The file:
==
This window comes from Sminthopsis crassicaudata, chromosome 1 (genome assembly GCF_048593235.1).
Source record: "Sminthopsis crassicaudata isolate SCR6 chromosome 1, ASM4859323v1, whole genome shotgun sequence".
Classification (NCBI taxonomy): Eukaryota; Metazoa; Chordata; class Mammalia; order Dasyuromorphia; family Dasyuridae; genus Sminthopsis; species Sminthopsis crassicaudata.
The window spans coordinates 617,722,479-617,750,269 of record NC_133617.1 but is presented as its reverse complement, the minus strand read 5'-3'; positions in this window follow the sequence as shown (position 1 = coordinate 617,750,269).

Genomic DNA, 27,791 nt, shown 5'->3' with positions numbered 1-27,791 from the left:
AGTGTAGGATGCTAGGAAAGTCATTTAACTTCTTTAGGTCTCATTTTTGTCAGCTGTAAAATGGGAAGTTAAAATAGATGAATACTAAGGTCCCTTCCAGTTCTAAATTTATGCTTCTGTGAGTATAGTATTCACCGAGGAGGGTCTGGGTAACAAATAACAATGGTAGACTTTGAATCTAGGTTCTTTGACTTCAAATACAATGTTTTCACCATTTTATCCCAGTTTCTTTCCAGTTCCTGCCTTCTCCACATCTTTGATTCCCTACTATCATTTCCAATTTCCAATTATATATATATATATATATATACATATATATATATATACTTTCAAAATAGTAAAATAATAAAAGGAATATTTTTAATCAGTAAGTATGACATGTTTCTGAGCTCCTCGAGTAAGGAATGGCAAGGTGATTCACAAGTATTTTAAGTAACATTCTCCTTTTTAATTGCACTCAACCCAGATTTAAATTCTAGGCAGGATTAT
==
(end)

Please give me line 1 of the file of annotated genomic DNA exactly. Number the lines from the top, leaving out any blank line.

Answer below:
This window comes from Sminthopsis crassicaudata, chromosome 1 (genome assembly GCF_048593235.1).